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Jul 10, 2008 - Spotting things you'll want to see today.

Google's Second Life
Google's room at Lively

On Tuesday Google announced their creation of a virtual 3D world called Lively. The new world exists as a browser plug in that makes it easy for users to embed their 'rooms' in web pages or possibly on social networking sites. Ars Technia experienced a hands on visit and found the early going a bit awkward. AdverLab picked up on the commercial implications (such as virtual rooms where you can watch Youtube videos on the big screen). Download Squad sized up the technology and wondered if it was simply searching for an application in social media.

The project came out of Google's 20% program (engineers are encouraged to spend one fifth of their time creating their own projects) but it fits in nicely with mainstream Google products such as Friend Connect so that, as Mashable pointed out, users can invite friends to their rooms from external social networks. Virtual worlds are attracting real money this year ($345 Million according to TechCrunch) and there is speculation that their time has finally come. Scobleizer analyzed another new launch called Vivaty and pointed out the very real advantages that now exist for virtual worlds that you can't find in Second Life.

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Long tail short on support?
Long Tail

Chris Anderson's 2006 book The Long Tail described an internet based commerce system where businesses could succeed in consumer niches that were difficult or impossible to accommodate in the brick and mortar world. It has become one of the web's most commonly quoted paradigms but now, as it matures, it will have to withstand the rigors of academic analysis. Harvard Marketing Professor Anita Elberse's article in the current Harvard Business Review presents compelling data indicating that the tail does not stand up to close inspection of consumer data and that mass market tastes still prevail. Anderson's response questioned Elberse's use of data that seemed to ignore the greater variety of products online that demand a different definition of terms like 'head' and 'tail'.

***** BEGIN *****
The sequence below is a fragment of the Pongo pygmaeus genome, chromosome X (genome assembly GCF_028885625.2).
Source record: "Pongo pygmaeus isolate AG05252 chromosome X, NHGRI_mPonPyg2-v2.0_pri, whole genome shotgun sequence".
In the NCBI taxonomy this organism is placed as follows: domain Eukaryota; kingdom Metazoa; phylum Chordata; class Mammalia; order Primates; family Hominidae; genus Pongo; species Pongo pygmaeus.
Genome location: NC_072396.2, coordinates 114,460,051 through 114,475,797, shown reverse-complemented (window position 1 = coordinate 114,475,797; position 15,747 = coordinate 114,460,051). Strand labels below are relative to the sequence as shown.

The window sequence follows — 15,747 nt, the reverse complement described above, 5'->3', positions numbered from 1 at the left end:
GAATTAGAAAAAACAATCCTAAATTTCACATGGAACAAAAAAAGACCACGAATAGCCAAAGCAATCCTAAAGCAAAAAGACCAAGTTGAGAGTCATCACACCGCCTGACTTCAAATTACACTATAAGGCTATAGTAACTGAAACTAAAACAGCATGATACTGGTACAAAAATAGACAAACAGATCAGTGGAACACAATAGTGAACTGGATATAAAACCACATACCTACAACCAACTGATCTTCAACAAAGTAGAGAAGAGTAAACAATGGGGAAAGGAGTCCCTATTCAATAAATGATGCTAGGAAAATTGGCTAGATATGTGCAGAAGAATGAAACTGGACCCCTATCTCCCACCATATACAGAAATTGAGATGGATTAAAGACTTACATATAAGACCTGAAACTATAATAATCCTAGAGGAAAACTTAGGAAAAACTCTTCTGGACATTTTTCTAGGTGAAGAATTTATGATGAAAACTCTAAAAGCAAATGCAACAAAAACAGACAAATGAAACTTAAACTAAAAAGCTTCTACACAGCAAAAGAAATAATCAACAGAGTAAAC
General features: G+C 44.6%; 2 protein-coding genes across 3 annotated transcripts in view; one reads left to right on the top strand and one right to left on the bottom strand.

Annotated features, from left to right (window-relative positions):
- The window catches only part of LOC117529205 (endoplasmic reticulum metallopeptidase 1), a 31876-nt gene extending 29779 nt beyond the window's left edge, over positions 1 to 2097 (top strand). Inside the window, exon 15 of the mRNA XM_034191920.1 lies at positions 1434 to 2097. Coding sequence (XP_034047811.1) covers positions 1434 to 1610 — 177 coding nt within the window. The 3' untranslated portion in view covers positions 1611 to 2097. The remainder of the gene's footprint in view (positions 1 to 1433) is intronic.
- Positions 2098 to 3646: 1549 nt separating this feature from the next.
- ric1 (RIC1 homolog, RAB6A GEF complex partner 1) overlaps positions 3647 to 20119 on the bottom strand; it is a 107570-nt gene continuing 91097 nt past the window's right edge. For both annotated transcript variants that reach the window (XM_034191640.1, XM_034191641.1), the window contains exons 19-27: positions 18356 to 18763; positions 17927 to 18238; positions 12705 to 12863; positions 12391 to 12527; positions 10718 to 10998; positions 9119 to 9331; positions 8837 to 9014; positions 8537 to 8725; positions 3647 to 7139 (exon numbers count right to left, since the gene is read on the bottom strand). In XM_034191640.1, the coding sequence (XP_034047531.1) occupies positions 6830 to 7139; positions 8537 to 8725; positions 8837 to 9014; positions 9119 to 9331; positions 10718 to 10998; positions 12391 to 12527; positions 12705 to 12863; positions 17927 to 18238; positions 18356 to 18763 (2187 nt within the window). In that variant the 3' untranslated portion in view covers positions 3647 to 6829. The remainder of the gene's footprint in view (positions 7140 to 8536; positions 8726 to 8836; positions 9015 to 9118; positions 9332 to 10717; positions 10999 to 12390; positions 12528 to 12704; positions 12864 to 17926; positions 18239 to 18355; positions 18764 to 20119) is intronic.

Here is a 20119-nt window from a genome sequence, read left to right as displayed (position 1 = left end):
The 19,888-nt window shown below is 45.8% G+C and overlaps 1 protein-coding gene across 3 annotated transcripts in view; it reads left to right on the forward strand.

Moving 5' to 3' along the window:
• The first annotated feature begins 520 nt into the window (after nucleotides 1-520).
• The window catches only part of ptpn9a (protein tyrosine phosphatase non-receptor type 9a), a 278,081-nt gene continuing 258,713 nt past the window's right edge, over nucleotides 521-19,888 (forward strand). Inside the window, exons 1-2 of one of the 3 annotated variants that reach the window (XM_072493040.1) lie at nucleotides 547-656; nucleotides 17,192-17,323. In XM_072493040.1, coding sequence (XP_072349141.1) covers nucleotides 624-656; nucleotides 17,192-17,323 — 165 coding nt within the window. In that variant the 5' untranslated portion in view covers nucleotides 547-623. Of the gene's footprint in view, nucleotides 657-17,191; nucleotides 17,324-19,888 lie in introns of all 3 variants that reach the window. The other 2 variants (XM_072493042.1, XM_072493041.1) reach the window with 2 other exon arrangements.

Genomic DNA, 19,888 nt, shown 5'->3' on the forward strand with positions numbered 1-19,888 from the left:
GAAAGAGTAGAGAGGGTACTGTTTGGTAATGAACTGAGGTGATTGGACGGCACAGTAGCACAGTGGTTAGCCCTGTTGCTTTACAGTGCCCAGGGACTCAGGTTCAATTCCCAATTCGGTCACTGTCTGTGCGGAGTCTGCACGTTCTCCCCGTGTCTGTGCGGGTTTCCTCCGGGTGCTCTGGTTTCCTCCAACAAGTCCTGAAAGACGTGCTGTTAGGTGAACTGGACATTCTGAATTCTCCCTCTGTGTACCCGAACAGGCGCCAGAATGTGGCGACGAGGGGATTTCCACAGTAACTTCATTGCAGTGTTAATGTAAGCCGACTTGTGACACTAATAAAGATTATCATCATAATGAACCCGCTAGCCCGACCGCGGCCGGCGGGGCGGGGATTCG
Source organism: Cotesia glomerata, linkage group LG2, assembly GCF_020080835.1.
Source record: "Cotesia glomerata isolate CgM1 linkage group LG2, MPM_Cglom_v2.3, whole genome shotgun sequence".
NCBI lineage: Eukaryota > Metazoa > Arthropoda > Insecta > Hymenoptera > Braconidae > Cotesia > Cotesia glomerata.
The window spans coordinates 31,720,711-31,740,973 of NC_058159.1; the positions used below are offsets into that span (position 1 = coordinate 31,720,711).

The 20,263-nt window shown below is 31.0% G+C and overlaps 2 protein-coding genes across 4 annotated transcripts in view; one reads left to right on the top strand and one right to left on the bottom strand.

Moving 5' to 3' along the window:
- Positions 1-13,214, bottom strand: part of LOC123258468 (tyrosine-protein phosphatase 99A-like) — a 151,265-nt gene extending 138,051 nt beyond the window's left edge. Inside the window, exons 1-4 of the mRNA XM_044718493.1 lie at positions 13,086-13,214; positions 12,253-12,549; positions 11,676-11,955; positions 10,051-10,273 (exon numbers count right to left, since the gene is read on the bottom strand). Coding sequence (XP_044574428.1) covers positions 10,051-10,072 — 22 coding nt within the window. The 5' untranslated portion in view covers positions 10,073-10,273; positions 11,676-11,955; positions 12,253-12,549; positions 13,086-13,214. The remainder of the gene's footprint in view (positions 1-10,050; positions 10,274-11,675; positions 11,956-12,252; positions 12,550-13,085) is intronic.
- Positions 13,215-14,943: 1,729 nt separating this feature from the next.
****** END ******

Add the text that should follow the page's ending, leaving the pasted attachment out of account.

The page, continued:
Most bloggers seemed ready to defend their grip on the long tail. Looking at the search perspective Marketing Pilgrim extolled the marketing virtues of customers who make the effort to seek out hard to reach products. Tech Crunch also brushed aside the academic article and pointed to Google's AdSense as proof that lots of little things do indeed add up nicely. Small Business Trends clung to their grip on the tail, claiming that small businesses often don't have the resources to compete effectively anywhere else.

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Google says a bit about how they search

Without endangering any major corporate secrets, the Google engineer responsible for ranking offered a brief introduction as to how the process works. He wrote about finding the best local result, keeping it simple and avoiding manual intervention. Marketing Pilgrim found the revelations somewhat helpful but questioned the meaning of 'local' in a global business. Andrew Wee took a more in depth look at the implications of additional behavioral information being added to the search algorithm. Google Sheds Light on Factors influencing Search Engine Rankings.


Tools: New and/or improved

Radar Screen: Yahoo opens a search API named BOSS

Much of Yahoo's survival strategy revolves around opening its architecture and letting outside developers create new exposures. This week they announced the really grand opening of their search technology with the hope that they will be able to supply ads to a vast network of vertical markets.


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